– what a horrible mess. If you want to compare two journeys, you might think it’s OK to look for Journey A, open a new window to look for Journey B, then return to the Journey A window and continue to book it. Oh no… if you do that, Journey B’s data is the latest in your session variables, and so clicking “Book” in the Journey A window will take you to the sales page for Journey B instead. Thanks.

That’s not what this post is about. But it is a very similar problem, probably stemming from the same horrendous reliance on session variables.

I don’t know why I ended up using Firefox to make my booking: normally I use Safari. But anyway, there was Firefox, and I was using it. I went through the booking process, and when asked to log in I typed in my own email and password.

I think many months ago my wife, Laura, had used Firefox on this computer to book some tickets. I have a recollection that somewhere during the booking process, a field defaulted to Laura’s email address: it may have been on the login prompt, or it may have been later on in the “where should confirmation be emailed to?” field.  I didn’t really pay much attention, unfortunately.

I checked my account today to make sure the booking had gone through – I’d tried to collect my tickets from the station too soon after booking and they obviously weren’t there, but I wanted to make sure everything was OK. The tickets weren’t in my account. I later found that the transaction details had appeared in Laura’s account.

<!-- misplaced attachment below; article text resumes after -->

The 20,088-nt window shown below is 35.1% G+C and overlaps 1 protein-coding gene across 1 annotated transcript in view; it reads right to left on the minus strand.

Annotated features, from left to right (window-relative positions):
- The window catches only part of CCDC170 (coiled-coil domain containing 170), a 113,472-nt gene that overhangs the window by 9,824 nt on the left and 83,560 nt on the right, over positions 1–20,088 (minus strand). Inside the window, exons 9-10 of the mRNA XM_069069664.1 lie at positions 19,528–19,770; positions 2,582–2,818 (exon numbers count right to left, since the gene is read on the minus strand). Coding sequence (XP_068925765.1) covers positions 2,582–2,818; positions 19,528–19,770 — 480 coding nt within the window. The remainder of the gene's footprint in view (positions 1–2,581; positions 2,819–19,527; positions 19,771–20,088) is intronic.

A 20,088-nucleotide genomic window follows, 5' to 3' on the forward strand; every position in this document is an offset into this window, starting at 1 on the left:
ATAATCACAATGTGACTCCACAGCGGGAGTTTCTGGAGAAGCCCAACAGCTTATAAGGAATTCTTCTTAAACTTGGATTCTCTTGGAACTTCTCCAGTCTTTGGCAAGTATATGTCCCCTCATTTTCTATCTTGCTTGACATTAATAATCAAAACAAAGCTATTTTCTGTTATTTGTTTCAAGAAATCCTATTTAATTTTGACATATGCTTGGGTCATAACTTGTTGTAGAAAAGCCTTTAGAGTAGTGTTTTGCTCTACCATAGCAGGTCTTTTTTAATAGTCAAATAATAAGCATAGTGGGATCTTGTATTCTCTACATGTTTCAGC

Cue a call to Customer Service, which, with the best will in the world, is hardly the best name for it. Indian ladies repeatedly telling me it was all OK because I was named as the cardholder on the transaction, and names aren’t printed on tickets. Hardly the point. They gave me the customer support email address to email, and I have.

I can only think that the problem arose because somewhere between my two windows (Journey A and Journey B), one had a session variable saying I had at one point been Laura, and the other had one that said I was logged in: the site then put 2 and 2 together to make 5. I might be wrong about this, but at the moment it’s the only explanation I can think of. I also very much doubt that will ever give me a decent explanation of what happened, although if they do tell me I’ll give them all due credit for their honesty.

UPDATE: I had many unsuccessful email exchanges with thetrainline’s customer support people, and gave up. Then, the other day, I got a very nice message: see